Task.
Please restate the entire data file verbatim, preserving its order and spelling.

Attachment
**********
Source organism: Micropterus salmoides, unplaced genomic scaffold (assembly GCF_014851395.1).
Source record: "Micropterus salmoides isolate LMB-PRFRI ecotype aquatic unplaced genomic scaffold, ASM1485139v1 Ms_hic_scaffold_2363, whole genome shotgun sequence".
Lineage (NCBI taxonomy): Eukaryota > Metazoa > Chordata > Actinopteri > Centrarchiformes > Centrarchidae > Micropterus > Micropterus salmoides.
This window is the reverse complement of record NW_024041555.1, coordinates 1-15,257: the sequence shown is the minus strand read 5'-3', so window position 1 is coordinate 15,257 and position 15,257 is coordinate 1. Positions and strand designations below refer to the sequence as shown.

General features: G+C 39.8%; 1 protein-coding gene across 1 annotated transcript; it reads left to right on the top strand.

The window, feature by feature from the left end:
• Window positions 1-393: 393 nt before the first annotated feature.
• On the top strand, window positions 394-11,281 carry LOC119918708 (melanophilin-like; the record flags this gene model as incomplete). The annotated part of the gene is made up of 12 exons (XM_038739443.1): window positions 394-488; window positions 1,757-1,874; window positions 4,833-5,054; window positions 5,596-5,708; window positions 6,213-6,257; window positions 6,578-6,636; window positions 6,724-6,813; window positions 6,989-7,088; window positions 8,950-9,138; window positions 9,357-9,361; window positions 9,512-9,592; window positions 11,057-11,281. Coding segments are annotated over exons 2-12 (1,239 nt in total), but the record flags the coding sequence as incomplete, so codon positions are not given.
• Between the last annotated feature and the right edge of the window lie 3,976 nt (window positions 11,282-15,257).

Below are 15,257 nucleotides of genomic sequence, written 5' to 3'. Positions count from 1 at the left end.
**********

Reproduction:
Source organism: Micropterus salmoides, unplaced genomic scaffold (assembly GCF_014851395.1).
Source record: "Micropterus salmoides isolate LMB-PRFRI ecotype aquatic unplaced genomic scaffold, ASM1485139v1 Ms_hic_scaffold_2363, whole genome shotgun sequence".
Lineage (NCBI taxonomy): Eukaryota > Metazoa > Chordata > Actinopteri > Centrarchiformes > Centrarchidae > Micropterus > Micropterus salmoides.
This window is the reverse complement of record NW_024041555.1, coordinates 1-15,257: the sequence shown is the minus strand read 5'-3', so window position 1 is coordinate 15,257 and position 15,257 is coordinate 1. Positions and strand designations below refer to the sequence as shown.

General features: G+C 39.8%; 1 protein-coding gene across 1 annotated transcript; it reads left to right on the top strand.

The window, feature by feature from the left end:
• Window positions 1-393: 393 nt before the first annotated feature.
• On the top strand, window positions 394-11,281 carry LOC119918708 (melanophilin-like; the record flags this gene model as incomplete). The annotated part of the gene is made up of 12 exons (XM_038739443.1): window positions 394-488; window positions 1,757-1,874; window positions 4,833-5,054; window positions 5,596-5,708; window positions 6,213-6,257; window positions 6,578-6,636; window positions 6,724-6,813; window positions 6,989-7,088; window positions 8,950-9,138; window positions 9,357-9,361; window positions 9,512-9,592; window positions 11,057-11,281. Coding segments are annotated over exons 2-12 (1,239 nt in total), but the record flags the coding sequence as incomplete, so codon positions are not given.
• Between the last annotated feature and the right edge of the window lie 3,976 nt (window positions 11,282-15,257).

Below are 15,257 nucleotides of genomic sequence, written 5' to 3'. Positions count from 1 at the left end.